6th May 2013, Colombo, Sri Lanka: The Centre for Policy Alternatives (CPA) undertook a field visit to Jaffna and Killinochchi districts in April to assess the rule of law and human security situation in the areas. The CPA team spoke with a cross section of actors including Government officials, politicians, humanitarian agencies, civil society, media and community groups. During the course of the visit, key themes were highlighted as needing urgent attention including security considerations, preparations for Northern Provincial Council (NPC) elections, the recent land acquisition process and its impact over land ownership and demographic change, as well as larger governance issues. These are briefly highlighted in this report.
Nearly four years after the end of the war, complex and challenging issues abound in the North. This report of a brief visit by CPA highlights some aspects of life in the North. It is by no means a comprehensive or definitive overview of issues on the ground. CPA notes the range of issues that were encountered during the short trip – from the day to day to the larger issues of politics and governance. Many of these issues are not new and have been highlighted by CPA in the past. Accordingly, CPA reiterates the recommendations made in previous years.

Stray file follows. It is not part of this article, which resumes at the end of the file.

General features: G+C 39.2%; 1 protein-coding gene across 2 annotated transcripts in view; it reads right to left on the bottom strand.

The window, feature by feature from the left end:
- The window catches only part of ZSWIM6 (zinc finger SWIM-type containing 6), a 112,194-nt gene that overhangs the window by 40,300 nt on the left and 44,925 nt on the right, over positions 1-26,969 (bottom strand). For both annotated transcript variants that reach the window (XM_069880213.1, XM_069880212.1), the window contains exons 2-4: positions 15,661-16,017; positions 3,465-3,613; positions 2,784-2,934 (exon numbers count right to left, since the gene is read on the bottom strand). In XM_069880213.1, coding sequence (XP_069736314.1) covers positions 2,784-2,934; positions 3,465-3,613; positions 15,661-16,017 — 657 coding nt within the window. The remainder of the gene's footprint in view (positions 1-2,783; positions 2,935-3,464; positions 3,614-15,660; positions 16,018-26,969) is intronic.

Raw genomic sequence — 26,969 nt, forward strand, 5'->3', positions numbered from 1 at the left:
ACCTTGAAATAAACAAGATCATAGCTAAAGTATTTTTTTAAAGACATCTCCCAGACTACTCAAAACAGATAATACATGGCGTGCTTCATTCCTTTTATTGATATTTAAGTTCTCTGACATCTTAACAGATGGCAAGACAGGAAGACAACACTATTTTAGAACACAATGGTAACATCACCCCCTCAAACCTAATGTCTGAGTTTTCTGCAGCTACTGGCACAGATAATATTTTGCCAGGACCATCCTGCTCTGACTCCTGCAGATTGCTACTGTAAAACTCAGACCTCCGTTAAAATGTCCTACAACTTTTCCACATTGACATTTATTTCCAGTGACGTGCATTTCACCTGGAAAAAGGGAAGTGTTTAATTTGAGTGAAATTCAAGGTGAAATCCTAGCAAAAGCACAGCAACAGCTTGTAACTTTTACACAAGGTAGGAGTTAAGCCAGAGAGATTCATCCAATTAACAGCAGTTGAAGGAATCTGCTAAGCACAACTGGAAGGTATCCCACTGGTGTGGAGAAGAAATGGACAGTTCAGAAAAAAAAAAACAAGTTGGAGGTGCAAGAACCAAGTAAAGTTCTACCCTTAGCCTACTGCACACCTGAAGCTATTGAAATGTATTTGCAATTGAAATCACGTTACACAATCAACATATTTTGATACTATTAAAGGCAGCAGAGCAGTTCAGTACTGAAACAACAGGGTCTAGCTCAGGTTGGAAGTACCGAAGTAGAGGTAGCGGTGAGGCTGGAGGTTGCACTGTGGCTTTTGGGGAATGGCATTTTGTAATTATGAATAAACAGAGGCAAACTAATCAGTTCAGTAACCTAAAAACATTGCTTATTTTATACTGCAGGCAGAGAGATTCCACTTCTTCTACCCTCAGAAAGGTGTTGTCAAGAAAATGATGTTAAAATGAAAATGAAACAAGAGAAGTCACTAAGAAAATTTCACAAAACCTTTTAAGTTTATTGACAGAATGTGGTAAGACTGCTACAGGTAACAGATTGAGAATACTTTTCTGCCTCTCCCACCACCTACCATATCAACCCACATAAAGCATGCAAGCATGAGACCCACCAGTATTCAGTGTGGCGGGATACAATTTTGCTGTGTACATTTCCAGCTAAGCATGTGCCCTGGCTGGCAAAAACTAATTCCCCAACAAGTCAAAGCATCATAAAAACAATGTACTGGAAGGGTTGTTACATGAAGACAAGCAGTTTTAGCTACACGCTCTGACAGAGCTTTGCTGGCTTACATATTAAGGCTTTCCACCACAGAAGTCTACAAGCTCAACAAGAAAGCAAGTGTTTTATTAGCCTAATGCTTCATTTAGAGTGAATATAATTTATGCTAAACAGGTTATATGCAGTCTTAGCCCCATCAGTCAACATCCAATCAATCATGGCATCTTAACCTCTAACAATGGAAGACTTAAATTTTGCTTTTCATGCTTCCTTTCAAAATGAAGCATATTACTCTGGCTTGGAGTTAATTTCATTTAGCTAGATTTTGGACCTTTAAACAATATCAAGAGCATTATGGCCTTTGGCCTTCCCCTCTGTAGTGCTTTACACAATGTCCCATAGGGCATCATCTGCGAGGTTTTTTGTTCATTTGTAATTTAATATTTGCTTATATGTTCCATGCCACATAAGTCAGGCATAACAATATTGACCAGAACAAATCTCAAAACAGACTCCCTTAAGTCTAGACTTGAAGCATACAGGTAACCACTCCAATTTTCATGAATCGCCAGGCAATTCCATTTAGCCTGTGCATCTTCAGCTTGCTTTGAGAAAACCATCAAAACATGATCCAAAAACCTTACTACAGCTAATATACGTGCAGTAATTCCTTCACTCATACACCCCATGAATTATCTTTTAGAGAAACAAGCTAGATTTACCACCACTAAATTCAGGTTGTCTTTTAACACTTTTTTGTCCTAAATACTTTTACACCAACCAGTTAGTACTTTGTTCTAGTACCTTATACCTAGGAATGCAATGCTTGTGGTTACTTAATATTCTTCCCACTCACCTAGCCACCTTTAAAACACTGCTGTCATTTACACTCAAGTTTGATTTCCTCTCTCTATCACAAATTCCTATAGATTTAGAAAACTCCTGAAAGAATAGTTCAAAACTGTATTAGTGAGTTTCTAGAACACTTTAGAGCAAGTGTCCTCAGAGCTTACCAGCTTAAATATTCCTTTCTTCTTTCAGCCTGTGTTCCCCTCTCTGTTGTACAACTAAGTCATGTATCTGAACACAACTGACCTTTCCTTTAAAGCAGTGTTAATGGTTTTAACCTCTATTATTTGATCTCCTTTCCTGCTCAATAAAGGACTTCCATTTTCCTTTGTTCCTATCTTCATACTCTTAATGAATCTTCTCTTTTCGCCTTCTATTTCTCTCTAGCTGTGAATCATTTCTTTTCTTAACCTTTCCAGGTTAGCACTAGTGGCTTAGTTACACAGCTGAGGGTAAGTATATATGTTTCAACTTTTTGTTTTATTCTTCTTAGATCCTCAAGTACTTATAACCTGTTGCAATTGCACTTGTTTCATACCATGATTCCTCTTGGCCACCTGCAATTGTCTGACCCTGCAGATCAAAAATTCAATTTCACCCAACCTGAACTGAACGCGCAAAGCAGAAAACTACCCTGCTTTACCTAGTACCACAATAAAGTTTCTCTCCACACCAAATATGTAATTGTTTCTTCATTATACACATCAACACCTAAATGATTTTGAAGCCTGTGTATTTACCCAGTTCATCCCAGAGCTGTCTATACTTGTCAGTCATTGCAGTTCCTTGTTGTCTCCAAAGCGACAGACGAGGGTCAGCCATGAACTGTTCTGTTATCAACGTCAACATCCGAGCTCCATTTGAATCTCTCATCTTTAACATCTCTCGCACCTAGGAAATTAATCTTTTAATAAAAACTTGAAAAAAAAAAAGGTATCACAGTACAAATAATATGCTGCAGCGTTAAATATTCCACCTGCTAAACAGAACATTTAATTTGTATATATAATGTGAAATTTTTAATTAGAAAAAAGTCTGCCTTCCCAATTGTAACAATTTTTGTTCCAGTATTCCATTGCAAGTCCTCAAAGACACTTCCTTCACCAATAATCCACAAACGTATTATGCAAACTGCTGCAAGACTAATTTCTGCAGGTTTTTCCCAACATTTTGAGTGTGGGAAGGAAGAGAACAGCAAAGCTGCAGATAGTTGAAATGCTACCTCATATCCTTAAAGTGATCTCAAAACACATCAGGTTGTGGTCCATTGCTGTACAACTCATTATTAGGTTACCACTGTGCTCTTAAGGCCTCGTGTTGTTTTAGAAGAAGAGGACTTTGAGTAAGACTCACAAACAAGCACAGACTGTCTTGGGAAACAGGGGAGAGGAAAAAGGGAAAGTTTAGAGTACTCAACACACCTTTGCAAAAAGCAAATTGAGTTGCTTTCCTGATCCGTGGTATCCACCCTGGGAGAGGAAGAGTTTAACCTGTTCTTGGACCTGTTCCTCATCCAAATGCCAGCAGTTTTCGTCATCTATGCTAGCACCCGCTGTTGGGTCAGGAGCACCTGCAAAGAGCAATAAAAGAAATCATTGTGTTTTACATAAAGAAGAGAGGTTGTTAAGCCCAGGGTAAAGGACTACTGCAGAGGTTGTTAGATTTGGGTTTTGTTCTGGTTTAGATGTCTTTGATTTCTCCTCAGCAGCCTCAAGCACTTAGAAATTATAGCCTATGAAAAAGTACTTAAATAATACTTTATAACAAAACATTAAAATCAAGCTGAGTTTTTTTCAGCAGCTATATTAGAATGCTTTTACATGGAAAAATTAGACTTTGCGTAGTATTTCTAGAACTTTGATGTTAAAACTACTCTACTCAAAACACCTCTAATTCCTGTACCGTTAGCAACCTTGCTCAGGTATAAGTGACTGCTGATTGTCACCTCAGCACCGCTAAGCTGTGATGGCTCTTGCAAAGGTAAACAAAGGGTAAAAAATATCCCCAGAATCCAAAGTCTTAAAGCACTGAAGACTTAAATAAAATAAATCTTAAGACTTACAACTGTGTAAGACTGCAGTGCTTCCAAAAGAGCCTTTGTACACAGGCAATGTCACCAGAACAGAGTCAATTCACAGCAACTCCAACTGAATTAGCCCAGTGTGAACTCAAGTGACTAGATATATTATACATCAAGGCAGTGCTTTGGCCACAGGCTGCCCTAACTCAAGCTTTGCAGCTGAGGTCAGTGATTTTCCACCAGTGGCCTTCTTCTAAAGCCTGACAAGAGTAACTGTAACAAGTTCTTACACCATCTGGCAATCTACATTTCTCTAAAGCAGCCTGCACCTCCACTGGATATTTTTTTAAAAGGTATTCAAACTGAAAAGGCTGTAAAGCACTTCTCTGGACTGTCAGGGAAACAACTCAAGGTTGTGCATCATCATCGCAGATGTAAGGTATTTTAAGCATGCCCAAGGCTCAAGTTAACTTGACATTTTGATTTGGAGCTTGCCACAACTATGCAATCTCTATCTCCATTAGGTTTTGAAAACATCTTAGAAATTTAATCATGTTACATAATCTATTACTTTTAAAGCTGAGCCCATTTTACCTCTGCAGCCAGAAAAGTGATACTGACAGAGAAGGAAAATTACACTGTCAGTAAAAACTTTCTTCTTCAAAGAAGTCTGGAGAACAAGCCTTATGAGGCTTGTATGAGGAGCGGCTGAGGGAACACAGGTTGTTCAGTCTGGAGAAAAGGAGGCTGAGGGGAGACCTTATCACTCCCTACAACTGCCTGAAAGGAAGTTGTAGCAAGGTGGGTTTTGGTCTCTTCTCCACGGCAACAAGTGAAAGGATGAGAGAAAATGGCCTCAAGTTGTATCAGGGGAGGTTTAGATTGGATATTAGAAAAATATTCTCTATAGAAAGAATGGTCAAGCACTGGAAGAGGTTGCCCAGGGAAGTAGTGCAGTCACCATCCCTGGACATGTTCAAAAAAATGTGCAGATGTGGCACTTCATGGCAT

In light of possible NPC elections, there is now an opportunity to address shortcomings of previous years. It is paramount that the Government upholds basic constitutional guarantees and fully implements the Constitution including the devolution of power to the Provincial Councils. This visit demonstrated yet again the persistence of land problems, recently compounded by policy directives that may lead to the dispossession of land of thousands. CPA calls upon the Government to take urgent steps to address this situation and to institute processes that are transparent, participatory and just. CPA also calls upon Government and military officials to adhere to promises and pledges made including the release of private lands and to ensure people’s fundamental freedoms are respected. It is important that the Government takes immediate steps to build confidence among the people in the North by addressing the security situation, upholding law and order, providing a conducive environment for free and fair elections and ensuring that basic guarantees provided in the Constitutional and legal framework are adhered to. These steps are fundamental if reconciliation and unity are to be meaningful in Sri Lanka.